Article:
Welfare in Canada update now available
Today, Maytree is releasing the latest Welfare in Canada report showing the total income households on social assistance would have received in 2019 (i.e., their income from social assistance alongside tax credits and child benefits).
The report looks at how welfare incomes varied across every province and territory for four example households in 2019:
- Single person considered employable;
- Single person with a disability;
- Single parent with one child age two; and
- Couple with two children ages 10 and 15.
Using data provided by provincial and territorial government officials, the report describes the components of welfare incomes, how they have changed from previous years, and how they compared to low-income thresholds.
Note: This report shows the total income households on social assistance would have received in the 2019 tax year. It does not reflect income support measures introduced in 2020 in response to the COVID-19 pandemic.
Key findings for the provinces:
- In 2019, the highest total welfare income of a single person considered employable was in Newfoundland and Labrador at $11,386, followed by Prince Edward Island (PEI) at $11,245. In all other provinces, incomes clustered at a lower level of around $7,100 to $9,800.
- In 2019, welfare incomes rose by more than the cost of living in 19 of the 40 scenarios across the provinces. This means that welfare incomes did not keep up with inflation for just over half of the households considered.
- In Alberta, British Columbia, PEI, and Quebec, policy changes triggered an above-inflation increase in welfare incomes for all four example household types. In Manitoba, they increased for three of the scenario households, but declined for single persons considered employable.
- In New Brunswick, Newfoundland and Labrador, Nova Scotia, Ontario, and Saskatchewan, there were no changes to social assistance payments between 2018 and 2019. Households in these provinces only saw small shifts in their welfare incomes through child benefits and tax credit programs, which automatically increased in line with inflation.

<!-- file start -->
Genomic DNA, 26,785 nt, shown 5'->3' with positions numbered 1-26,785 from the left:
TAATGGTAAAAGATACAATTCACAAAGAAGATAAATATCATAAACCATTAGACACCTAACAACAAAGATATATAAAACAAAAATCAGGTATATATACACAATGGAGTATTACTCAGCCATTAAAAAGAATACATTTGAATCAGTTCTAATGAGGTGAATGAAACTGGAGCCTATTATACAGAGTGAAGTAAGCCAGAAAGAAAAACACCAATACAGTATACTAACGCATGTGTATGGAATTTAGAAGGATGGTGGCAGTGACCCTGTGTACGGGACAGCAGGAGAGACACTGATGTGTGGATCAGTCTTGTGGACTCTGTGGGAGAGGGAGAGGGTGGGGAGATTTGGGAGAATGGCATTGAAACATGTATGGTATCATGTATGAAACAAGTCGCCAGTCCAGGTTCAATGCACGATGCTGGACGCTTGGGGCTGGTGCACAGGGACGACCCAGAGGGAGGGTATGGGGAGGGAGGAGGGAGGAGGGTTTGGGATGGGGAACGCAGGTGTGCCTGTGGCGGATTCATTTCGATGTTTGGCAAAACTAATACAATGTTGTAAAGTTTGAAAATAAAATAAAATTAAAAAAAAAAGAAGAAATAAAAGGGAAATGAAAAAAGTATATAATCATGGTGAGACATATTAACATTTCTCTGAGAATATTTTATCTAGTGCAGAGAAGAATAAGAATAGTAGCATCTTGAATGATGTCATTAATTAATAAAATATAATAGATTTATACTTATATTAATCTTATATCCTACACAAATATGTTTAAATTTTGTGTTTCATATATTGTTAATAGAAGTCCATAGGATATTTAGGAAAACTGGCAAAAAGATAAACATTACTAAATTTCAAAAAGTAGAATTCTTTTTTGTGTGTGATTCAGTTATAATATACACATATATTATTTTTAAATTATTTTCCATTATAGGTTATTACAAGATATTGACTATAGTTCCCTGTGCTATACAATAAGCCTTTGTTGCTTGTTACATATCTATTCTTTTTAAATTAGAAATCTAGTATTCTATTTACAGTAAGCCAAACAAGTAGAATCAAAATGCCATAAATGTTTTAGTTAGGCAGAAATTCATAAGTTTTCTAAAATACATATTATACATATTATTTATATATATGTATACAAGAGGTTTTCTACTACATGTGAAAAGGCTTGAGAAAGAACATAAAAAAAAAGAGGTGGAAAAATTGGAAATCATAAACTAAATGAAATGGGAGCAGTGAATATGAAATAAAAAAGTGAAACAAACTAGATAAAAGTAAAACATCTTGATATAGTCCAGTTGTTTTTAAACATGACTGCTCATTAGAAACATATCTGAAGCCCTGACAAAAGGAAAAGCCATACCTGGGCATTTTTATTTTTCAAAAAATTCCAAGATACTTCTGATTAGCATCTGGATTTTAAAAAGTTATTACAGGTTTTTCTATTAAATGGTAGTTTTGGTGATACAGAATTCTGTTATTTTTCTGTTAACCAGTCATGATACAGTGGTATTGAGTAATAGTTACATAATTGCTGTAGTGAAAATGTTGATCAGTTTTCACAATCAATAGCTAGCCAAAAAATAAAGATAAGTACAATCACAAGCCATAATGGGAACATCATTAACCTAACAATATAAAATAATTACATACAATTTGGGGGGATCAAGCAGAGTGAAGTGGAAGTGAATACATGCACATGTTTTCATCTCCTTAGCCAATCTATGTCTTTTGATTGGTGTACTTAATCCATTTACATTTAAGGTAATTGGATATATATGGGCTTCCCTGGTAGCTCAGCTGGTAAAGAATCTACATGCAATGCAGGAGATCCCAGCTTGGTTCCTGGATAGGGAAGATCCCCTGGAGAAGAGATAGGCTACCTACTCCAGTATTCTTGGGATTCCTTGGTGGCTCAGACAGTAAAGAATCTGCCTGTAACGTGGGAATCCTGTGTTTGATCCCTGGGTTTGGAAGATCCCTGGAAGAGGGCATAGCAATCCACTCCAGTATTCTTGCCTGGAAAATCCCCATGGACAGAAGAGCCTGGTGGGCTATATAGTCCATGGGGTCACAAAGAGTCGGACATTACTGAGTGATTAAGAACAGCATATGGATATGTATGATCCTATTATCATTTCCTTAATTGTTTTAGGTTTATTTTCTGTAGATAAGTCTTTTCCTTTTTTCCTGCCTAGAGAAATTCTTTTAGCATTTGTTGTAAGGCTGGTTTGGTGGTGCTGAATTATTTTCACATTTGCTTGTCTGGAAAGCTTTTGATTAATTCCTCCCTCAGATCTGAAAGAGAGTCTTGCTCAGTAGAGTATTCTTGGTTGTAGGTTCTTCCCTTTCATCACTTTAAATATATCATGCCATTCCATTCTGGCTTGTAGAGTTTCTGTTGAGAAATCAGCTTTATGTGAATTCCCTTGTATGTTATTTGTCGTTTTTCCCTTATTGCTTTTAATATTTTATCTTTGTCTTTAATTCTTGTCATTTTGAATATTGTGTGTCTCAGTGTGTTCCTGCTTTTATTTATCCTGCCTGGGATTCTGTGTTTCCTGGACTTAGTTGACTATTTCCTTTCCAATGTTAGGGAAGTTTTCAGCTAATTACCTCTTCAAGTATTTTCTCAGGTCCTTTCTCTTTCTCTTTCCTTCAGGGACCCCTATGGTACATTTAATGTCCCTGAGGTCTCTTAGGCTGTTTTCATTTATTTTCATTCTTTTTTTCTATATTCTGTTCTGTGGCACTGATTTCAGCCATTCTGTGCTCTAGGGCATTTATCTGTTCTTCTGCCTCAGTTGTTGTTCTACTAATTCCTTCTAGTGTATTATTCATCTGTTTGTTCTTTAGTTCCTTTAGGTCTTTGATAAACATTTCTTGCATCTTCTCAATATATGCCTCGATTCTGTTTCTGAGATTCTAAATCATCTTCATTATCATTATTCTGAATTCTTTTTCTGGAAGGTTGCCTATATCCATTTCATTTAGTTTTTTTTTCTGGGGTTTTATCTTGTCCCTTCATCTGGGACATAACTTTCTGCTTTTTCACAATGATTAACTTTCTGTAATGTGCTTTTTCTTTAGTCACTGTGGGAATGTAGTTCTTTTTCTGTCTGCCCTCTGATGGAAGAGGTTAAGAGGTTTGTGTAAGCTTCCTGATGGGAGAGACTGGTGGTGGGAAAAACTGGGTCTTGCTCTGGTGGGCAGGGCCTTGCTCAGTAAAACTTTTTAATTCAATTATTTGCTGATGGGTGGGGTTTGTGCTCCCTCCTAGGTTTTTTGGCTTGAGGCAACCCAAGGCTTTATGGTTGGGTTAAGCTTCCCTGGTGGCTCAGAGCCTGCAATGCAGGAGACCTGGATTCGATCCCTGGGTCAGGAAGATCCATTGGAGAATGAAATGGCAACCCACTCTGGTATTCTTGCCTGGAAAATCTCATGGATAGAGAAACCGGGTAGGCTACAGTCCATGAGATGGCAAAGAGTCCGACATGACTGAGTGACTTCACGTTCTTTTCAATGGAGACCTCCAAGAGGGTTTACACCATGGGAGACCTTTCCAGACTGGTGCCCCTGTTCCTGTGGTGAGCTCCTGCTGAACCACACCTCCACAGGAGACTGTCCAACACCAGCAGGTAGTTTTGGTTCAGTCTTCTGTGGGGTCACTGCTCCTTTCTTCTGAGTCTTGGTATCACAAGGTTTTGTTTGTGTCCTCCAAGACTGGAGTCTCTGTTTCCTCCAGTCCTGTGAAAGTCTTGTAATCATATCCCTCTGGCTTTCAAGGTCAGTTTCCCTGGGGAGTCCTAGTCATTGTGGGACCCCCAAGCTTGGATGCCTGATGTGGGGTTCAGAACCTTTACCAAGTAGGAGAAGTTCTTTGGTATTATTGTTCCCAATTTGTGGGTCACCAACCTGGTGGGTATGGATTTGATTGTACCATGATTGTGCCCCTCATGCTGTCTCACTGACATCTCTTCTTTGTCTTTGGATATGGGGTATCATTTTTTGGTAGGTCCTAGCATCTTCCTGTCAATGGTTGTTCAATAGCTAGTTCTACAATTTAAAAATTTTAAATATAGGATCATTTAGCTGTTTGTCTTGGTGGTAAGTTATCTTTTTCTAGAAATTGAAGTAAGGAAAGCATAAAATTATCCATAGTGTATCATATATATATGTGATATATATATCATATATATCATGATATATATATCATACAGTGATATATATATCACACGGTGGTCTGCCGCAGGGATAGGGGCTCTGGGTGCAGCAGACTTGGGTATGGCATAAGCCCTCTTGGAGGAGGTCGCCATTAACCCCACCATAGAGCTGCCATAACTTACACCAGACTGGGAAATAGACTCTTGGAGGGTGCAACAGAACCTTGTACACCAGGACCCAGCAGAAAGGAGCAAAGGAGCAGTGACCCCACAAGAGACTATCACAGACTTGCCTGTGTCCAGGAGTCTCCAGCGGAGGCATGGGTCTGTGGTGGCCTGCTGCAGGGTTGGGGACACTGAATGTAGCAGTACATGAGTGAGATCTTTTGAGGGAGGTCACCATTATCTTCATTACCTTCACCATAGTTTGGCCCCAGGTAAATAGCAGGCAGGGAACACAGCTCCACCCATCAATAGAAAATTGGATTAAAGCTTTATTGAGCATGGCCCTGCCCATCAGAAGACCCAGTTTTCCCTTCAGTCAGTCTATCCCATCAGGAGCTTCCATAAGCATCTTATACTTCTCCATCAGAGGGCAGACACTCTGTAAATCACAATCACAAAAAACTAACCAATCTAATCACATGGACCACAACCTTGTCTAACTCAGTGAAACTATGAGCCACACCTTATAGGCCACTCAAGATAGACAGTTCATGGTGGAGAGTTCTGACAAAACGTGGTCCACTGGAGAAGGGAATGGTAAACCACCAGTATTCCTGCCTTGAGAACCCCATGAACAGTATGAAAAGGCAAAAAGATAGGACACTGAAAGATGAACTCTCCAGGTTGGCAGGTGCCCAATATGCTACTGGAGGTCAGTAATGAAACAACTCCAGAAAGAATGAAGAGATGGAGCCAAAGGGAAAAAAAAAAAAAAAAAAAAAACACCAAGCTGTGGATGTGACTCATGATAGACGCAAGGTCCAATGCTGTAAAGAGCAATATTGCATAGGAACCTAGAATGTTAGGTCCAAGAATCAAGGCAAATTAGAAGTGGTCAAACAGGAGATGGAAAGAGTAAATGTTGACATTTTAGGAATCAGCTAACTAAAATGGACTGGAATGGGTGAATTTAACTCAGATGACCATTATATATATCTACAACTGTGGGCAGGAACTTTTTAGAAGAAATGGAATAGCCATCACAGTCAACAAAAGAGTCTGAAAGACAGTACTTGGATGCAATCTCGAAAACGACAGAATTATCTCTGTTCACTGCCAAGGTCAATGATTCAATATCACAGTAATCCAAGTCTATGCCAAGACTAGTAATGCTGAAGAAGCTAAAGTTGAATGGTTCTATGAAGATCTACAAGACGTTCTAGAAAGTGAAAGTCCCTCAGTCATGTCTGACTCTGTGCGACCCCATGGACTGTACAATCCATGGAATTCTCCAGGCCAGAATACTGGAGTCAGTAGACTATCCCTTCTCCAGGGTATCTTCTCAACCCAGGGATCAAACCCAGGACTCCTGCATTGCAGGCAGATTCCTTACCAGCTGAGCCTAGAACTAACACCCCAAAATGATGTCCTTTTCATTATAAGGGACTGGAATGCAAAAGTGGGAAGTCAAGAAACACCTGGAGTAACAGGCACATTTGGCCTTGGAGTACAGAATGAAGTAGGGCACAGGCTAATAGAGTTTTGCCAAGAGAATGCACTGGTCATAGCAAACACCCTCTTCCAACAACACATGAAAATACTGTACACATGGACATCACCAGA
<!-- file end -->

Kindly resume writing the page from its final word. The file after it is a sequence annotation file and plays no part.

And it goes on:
- Even where welfare incomes were highest, they fell short of the poverty threshold. The closest was in Quebec where the welfare income of a couple with two children living in Montreal reached 92 per cent of the poverty threshold.
- 37 of the 40 scenario households receiving social assistance in the provinces were living in deep poverty (defined as having a disposable income less than 75 per cent of the MBM). In Alberta and Saskatchewan, there were two additional disability-specific programs; both provided incomes that were below the poverty threshold for single person households.
- Welfare incomes for single persons considered employable were particularly low. Even the highest level amounted to just 51 per cent of the poverty threshold (in Charlottetown, PEI). Total welfare incomes in all other jurisdictions were much lower. The lowest was 32 per cent in Nova Scotia, for single persons living in Halifax.
Key findings for the territories:
- The welfare incomes in Yukon and the Northwest Territories (NWT) were generally higher than in the provinces, reflecting the higher cost of living in the territories. Conversely, welfare incomes in Nunavut were lower than in the provinces, reflecting the high proportion of households on social assistance living in subsidized housing whose living costs are reduced through housing subsidies.
- In Nunavut, policy changes triggered an above-inflation increase in 2019 welfare incomes for all four example household types. In NWT, a specific policy change triggered a rise in the welfare income for single persons with a disability. Welfare incomes for the three other households in NWT and all four households in Yukon generally kept pace with the cost of living due to periodic annual increases in welfare amounts that is common practice in the territories.
Spread the word
This resource was previously compiled by the Caledon Institute of Social Policy. To help people find the new home of Welfare in Canada, please share this email with anyone who would find it useful.
To stay informed about Maytree’s policy and research work, including the future editions of Welfare in Canada and Social Assistance Summaries, subscribe to Policy Update.